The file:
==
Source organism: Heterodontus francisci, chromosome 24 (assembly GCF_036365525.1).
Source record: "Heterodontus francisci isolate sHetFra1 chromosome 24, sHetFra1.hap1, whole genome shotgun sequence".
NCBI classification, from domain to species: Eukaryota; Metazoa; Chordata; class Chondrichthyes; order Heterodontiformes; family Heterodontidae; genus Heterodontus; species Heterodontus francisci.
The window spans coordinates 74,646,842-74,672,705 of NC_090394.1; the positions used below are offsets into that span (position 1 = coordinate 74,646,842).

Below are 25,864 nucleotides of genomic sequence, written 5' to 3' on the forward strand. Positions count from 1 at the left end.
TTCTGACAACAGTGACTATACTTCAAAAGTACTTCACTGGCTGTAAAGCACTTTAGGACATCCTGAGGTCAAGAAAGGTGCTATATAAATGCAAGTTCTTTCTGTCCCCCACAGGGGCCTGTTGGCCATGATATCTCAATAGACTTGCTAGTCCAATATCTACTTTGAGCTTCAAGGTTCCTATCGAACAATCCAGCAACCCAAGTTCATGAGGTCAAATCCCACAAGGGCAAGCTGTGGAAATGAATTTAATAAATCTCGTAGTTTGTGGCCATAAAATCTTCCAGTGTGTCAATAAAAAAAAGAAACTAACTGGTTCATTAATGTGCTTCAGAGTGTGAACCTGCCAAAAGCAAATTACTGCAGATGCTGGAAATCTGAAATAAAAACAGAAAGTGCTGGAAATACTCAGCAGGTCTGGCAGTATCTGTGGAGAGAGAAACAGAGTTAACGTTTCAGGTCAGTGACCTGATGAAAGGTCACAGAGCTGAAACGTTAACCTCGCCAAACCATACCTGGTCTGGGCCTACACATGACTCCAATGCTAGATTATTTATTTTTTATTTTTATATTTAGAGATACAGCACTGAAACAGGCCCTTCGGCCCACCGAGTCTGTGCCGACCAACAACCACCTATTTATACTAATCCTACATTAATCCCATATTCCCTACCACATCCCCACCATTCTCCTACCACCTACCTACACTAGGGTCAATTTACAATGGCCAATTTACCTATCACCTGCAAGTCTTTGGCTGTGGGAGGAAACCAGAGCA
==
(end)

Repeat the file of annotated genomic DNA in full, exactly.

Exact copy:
Source organism: Heterodontus francisci, chromosome 24 (assembly GCF_036365525.1).
Source record: "Heterodontus francisci isolate sHetFra1 chromosome 24, sHetFra1.hap1, whole genome shotgun sequence".
NCBI classification, from domain to species: Eukaryota; Metazoa; Chordata; class Chondrichthyes; order Heterodontiformes; family Heterodontidae; genus Heterodontus; species Heterodontus francisci.
The window spans coordinates 74,646,842-74,672,705 of NC_090394.1; the positions used below are offsets into that span (position 1 = coordinate 74,646,842).

Below are 25,864 nucleotides of genomic sequence, written 5' to 3' on the forward strand. Positions count from 1 at the left end.
TTCTGACAACAGTGACTATACTTCAAAAGTACTTCACTGGCTGTAAAGCACTTTAGGACATCCTGAGGTCAAGAAAGGTGCTATATAAATGCAAGTTCTTTCTGTCCCCCACAGGGGCCTGTTGGCCATGATATCTCAATAGACTTGCTAGTCCAATATCTACTTTGAGCTTCAAGGTTCCTATCGAACAATCCAGCAACCCAAGTTCATGAGGTCAAATCCCACAAGGGCAAGCTGTGGAAATGAATTTAATAAATCTCGTAGTTTGTGGCCATAAAATCTTCCAGTGTGTCAATAAAAAAAAGAAACTAACTGGTTCATTAATGTGCTTCAGAGTGTGAACCTGCCAAAAGCAAATTACTGCAGATGCTGGAAATCTGAAATAAAAACAGAAAGTGCTGGAAATACTCAGCAGGTCTGGCAGTATCTGTGGAGAGAGAAACAGAGTTAACGTTTCAGGTCAGTGACCTGATGAAAGGTCACAGAGCTGAAACGTTAACCTCGCCAAACCATACCTGGTCTGGGCCTACACATGACTCCAATGCTAGATTATTTATTTTTTATTTTTATATTTAGAGATACAGCACTGAAACAGGCCCTTCGGCCCACCGAGTCTGTGCCGACCAACAACCACCTATTTATACTAATCCTACATTAATCCCATATTCCCTACCACATCCCCACCATTCTCCTACCACCTACCTACACTAGGGTCAATTTACAATGGCCAATTTACCTATCACCTGCAAGTCTTTGGCTGTGGGAGGAAACCAGAGCA